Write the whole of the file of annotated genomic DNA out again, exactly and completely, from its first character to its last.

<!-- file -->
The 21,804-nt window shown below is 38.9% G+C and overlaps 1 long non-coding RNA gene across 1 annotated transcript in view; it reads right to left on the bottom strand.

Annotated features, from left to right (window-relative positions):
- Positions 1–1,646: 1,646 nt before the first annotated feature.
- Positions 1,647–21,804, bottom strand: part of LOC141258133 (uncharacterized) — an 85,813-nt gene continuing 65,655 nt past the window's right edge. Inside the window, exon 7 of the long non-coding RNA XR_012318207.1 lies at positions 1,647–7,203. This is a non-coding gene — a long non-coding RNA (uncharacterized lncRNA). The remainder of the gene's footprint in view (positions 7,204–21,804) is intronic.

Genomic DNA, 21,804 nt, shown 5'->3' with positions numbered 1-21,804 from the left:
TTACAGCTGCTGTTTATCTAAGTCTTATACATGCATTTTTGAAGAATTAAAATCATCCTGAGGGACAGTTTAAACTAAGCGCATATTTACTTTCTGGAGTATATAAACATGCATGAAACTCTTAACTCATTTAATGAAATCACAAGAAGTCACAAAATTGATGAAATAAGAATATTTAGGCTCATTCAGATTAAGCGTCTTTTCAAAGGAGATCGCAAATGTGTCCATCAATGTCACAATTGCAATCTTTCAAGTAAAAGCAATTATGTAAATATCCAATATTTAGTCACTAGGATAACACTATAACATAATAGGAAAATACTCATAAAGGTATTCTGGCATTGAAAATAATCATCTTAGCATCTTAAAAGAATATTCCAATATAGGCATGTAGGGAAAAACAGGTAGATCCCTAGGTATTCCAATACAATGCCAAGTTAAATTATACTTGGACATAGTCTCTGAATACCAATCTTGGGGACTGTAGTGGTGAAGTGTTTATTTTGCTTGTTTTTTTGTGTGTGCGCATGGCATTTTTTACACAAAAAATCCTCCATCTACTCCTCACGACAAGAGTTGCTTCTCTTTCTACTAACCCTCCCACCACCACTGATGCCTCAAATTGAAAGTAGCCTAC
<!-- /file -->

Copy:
The 21,804-nt window shown below is 38.9% G+C and overlaps 1 long non-coding RNA gene across 1 annotated transcript in view; it reads right to left on the bottom strand.

Annotated features, from left to right (window-relative positions):
- Positions 1–1,646: 1,646 nt before the first annotated feature.
- Positions 1,647–21,804, bottom strand: part of LOC141258133 (uncharacterized) — an 85,813-nt gene continuing 65,655 nt past the window's right edge. Inside the window, exon 7 of the long non-coding RNA XR_012318207.1 lies at positions 1,647–7,203. This is a non-coding gene — a long non-coding RNA (uncharacterized lncRNA). The remainder of the gene's footprint in view (positions 7,204–21,804) is intronic.

Genomic DNA, 21,804 nt, shown 5'->3' with positions numbered 1-21,804 from the left:
TTACAGCTGCTGTTTATCTAAGTCTTATACATGCATTTTTGAAGAATTAAAATCATCCTGAGGGACAGTTTAAACTAAGCGCATATTTACTTTCTGGAGTATATAAACATGCATGAAACTCTTAACTCATTTAATGAAATCACAAGAAGTCACAAAATTGATGAAATAAGAATATTTAGGCTCATTCAGATTAAGCGTCTTTTCAAAGGAGATCGCAAATGTGTCCATCAATGTCACAATTGCAATCTTTCAAGTAAAAGCAATTATGTAAATATCCAATATTTAGTCACTAGGATAACACTATAACATAATAGGAAAATACTCATAAAGGTATTCTGGCATTGAAAATAATCATCTTAGCATCTTAAAAGAATATTCCAATATAGGCATGTAGGGAAAAACAGGTAGATCCCTAGGTATTCCAATACAATGCCAAGTTAAATTATACTTGGACATAGTCTCTGAATACCAATCTTGGGGACTGTAGTGGTGAAGTGTTTATTTTGCTTGTTTTTTTGTGTGTGCGCATGGCATTTTTTACACAAAAAATCCTCCATCTACTCCTCACGACAAGAGTTGCTTCTCTTTCTACTAACCCTCCCACCACCACTGATGCCTCAAATTGAAAGTAGCCTAC